Example: Improving listening ability

Another examples is listening ability. I think it’s not uncommon to have a vague notion of that we should listen more to Chinese, that we should immerse ourselves. But we don’t, because we don’t really know what the next action is.

Of course, if someone asks you what the next action is, then you might say something like “download suitable audio” or “transfer these podcasts to my phone”, which are obvious answers. The problem is that they only became obvious when you voiced them. Next actions need to be explicit, they need to be said aloud or written down.

Why a thousand mile journey is so hard to start

The reason is that it’s very easy to postpone starting the journey to better listening ability is that starting it tomorrow or next week is essentially the same as setting out today. However, if the next action is much smaller and more manageable, it becomes much harder to argue that you might as well postpone it until tomorrow. Immersing yourself in Chinese might sound like a very hard task, but downloading a podcast is very easy and there is simply no way you can fail that.

What I’m talking about here is essentially just another approach to micro goals, something I’ve written about before first in a separate article, and then again in the article about timeboxing. Khatz over at AJATT puts it well when he says that it’s about winnable games, it’s about breaking things down to such an extent that you cannot possibly fail. It’s easier to beat ten enemies one at a time than ten enemies at once.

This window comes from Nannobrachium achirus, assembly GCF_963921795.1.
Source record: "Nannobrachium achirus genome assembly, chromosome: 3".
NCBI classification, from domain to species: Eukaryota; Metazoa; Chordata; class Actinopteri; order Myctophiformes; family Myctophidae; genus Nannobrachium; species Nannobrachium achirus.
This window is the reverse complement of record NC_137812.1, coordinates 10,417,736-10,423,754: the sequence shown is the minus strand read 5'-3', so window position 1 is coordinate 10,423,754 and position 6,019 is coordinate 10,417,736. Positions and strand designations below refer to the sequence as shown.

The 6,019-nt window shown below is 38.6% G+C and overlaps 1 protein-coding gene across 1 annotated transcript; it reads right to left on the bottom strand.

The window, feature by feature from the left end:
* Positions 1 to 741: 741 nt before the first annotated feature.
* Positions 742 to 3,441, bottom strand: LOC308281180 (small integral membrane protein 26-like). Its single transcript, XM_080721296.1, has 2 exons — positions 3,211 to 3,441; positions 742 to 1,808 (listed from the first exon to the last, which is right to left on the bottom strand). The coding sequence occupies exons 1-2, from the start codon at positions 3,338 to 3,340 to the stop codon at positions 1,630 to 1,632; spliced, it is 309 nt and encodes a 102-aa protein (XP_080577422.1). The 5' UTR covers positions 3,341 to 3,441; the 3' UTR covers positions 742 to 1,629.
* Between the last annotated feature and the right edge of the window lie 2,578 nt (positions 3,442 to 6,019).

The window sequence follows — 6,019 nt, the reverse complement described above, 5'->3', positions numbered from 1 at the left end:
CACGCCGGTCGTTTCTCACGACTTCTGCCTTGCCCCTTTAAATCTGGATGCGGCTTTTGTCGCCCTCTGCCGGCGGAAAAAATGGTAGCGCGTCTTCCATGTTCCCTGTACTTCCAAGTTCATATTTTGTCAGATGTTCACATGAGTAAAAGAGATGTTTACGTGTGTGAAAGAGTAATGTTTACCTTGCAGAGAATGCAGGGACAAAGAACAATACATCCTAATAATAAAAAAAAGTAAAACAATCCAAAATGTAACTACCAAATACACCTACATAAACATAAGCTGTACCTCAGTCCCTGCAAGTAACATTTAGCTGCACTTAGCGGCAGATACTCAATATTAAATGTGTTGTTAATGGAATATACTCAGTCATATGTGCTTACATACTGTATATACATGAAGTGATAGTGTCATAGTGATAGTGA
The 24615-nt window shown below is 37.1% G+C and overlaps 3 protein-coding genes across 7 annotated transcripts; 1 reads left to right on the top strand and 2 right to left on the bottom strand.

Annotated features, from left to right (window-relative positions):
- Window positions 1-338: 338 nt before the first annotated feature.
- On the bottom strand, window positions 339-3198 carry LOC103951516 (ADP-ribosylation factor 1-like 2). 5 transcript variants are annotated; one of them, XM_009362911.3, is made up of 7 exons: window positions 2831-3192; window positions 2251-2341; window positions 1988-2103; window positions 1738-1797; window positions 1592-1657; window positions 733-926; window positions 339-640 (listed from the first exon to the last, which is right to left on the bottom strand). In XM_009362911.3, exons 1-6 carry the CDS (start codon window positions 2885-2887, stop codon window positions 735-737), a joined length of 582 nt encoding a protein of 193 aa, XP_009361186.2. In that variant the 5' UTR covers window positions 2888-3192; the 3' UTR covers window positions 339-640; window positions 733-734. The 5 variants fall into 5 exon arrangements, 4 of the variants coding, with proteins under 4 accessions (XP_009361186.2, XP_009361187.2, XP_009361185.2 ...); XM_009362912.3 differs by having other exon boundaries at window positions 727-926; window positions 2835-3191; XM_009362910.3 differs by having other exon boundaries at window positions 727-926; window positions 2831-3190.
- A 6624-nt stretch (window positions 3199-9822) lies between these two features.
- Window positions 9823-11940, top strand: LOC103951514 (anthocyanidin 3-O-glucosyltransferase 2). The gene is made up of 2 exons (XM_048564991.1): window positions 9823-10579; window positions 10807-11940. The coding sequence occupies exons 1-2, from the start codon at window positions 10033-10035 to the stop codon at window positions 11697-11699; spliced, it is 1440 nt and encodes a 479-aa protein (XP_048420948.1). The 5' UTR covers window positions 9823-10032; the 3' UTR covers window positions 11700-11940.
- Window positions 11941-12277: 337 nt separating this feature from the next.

However, breaking it down in this fashion isn’t enough, you also need to know which action is the next one. Only then can you actually complete in and move on to the next. It sure is a cliche, but a journey of a thousand miles really needs to start with the first step. If you don’t know how to take that step, your plans and dreams for the rest of the journey becomes meaningless.

Timeboxing Chinese

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I have often stressed the importance of knowing your long-term goals, of knowing in which direction you want to move in a very general sense. However, as everybody knows, setting the goals to speak Chinese fluently or be able to read a newspaper written in the language won’t help you very much in your day to day studying. In fact, focusing too much on a distant goal will probably hurt your chances of reaching that goal.

Sure, it’s true that every long journey has to start with the first step, but if you keep your gaze at the horizon, it’s easy to get the impression that you’re standing still. However, if you look down while you walk, things seem to fly by and you can clearly see that you are covering ground.

You can’t decide to reach a destination, you can only decide to walk towards it

If you have an hour this afternoon to spend studying Chinese, it’s impossible to sit down and reach any goal you have set for yourself. What you can do is sit down and get things done. Once you have done enough, the goal will be accomplished, but it’s work you’re doing, not accomplishing goals. Achieving a goal is a line you pass on your journey; to get there you have to walk.

Micro goals, time boxing and achievements

There are many ways of achieving what you want in the short run (and thus, in line with the above argument, what you want in the long run, too). Two of these methods are micro goals and timeboxing. Micro goals is a technique which simply involves setting very small goals that are easily accomplished within one study session. They should be clearly defined and can be ticked on a list to give a sense of completion. Since I have already written an article about micro gaols, I will not talk more about that here.